Here's why oil is such a problem for corporate earnings

A trader works on the floor of the New York Stock Exchange
Getty Images

Oil and natural gas are sliding again to multi-year lows, and once again it is having an influence on stocks.

What's important is to understand the outsized influence this near-daily drop in oil (six months and running!) is having on corporate earnings.

Even though the energy sector is only roughly 8 percent of the market capitalization of the S&P 500, the decline in earnings in that sector has been so dramatic that it is affecting earnings estimate for the entire S&P 500.

On December 1st, analyst anticipated that Energy earnings for Q1 2015 would decline 13.8 percent compared to Q1 2014, according to S&P Capital IQ.

As of Monday, analysts expect Energy earnings for Q1 2015 to decline 41.0 percent.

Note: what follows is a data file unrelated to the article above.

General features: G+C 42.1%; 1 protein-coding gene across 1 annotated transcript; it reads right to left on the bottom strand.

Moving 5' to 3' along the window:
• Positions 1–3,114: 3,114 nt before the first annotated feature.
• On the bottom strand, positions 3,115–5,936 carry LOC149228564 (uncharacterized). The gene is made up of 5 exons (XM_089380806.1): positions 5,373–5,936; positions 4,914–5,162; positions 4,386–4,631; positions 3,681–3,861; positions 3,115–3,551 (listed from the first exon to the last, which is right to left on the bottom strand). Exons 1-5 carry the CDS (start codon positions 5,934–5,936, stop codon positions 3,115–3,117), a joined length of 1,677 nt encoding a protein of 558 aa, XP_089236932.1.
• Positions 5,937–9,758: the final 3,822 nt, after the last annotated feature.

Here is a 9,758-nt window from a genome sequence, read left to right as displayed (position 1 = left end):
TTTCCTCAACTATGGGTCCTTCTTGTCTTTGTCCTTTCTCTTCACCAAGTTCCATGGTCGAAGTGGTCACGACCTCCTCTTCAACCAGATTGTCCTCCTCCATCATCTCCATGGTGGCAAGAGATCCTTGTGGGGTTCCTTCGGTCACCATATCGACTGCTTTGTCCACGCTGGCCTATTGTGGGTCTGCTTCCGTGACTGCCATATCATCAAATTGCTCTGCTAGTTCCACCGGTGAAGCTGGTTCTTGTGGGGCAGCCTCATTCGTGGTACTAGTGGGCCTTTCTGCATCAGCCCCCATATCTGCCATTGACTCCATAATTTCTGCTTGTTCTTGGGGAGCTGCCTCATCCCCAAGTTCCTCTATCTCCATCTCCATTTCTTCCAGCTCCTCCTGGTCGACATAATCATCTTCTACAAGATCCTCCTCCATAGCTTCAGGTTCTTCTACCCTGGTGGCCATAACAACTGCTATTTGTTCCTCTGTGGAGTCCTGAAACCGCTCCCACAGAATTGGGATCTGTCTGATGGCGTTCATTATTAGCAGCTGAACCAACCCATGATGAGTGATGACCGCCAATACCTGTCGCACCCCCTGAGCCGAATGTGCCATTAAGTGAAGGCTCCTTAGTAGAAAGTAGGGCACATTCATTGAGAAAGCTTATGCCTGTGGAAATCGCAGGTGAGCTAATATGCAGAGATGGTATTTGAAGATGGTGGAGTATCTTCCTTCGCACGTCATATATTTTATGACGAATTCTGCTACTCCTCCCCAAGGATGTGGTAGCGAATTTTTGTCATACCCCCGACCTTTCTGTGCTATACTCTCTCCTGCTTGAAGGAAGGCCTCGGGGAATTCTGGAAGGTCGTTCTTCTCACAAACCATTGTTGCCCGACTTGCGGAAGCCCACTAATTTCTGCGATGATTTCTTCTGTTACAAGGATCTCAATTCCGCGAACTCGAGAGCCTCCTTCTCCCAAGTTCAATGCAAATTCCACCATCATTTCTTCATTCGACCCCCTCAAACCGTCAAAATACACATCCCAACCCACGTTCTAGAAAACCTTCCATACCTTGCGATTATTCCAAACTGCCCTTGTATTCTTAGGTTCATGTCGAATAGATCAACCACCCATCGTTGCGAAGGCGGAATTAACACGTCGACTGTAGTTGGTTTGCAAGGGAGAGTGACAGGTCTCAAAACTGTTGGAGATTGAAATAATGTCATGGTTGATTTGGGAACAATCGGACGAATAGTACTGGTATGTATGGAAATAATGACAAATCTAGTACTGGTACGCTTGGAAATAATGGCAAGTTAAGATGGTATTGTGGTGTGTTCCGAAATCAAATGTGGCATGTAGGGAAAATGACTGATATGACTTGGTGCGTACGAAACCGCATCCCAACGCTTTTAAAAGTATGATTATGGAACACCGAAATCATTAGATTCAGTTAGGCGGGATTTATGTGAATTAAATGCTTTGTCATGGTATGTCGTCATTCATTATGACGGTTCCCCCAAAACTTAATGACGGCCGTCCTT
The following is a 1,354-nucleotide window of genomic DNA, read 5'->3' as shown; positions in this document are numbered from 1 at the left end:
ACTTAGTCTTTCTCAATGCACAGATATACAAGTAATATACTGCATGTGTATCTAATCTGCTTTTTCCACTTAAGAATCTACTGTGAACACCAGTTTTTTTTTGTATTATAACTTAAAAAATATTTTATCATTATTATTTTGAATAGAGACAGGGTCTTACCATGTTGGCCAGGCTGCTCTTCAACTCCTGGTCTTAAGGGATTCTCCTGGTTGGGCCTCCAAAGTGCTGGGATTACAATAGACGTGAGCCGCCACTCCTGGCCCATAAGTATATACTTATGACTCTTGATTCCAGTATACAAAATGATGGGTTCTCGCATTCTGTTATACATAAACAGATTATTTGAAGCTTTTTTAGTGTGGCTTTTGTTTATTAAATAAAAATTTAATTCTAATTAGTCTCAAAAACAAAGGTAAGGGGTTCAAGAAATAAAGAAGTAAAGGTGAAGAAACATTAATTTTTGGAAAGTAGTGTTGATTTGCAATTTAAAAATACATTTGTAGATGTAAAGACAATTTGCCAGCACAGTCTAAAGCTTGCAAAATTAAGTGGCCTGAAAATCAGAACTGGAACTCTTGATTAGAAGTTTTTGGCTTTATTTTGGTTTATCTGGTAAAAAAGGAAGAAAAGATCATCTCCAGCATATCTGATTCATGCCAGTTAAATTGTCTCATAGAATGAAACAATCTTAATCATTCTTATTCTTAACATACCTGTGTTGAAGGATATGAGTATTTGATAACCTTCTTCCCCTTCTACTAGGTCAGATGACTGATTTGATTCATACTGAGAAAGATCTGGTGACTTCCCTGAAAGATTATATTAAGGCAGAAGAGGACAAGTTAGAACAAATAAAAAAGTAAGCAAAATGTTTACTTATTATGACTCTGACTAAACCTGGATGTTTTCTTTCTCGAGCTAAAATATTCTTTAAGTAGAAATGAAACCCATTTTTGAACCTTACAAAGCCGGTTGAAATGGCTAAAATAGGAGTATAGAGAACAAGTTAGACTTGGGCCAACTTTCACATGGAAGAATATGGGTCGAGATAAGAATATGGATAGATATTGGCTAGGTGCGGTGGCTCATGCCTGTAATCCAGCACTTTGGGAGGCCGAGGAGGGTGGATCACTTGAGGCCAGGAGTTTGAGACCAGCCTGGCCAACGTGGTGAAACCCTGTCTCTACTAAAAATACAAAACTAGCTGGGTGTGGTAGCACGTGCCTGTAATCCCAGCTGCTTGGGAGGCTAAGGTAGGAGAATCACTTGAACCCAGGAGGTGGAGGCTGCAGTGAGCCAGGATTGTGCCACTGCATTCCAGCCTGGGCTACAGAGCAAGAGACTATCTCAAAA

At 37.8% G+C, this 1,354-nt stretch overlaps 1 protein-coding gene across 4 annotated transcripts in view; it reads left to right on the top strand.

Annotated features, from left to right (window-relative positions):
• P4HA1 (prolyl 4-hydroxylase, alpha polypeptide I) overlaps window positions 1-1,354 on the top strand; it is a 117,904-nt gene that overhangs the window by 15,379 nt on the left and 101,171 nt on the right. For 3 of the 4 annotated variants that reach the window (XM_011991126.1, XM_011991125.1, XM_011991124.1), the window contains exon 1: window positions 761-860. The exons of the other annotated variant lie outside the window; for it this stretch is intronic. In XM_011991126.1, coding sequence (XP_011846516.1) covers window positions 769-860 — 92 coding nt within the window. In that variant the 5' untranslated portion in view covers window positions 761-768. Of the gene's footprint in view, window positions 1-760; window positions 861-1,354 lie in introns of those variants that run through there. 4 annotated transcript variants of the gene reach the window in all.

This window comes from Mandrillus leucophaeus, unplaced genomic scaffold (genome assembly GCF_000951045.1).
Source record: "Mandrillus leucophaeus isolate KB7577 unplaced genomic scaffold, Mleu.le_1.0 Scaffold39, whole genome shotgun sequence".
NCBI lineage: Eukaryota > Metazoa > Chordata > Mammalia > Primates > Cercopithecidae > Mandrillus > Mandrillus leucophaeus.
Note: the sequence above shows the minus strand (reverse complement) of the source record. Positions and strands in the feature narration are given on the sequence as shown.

Think about that: in 5 weeks, earnings expectations for the entire Energy group have gone from down 13.8 percent to down 41.0 percent.

That is the biggest drop in earnings for any sector since the bank stocks collapsed in Q4 2008.

What does this mean for earnings for the overall S&P 500? On December 1, analysts were expecting Q1 earnings for the entire S&P 500 to be up 8.6 percent.

As of Monday, they're expecting earnings to be up only 4.6 percent.

From up 8.6 percent to up 4.6 percent. That is a drop of 4 percentage in just 5 weeks. That is a lot, and most of it is due to the decline in Energy.

Here's another way to look at it: Q1 earnings for the Energy sector were cut by $7.7 billion from December 1 through today. The S&P 500 as a whole saw a cut of $9.1 billion during the same period. So Energy is $7.7 billion/$9.1 billion = 84 percent of the decline in the dollar value of the earnings decline we have seen in the past five weeks.

See why the market is so focused on oil for the moment? If oil keeps dropping, estimates will be lowered even more.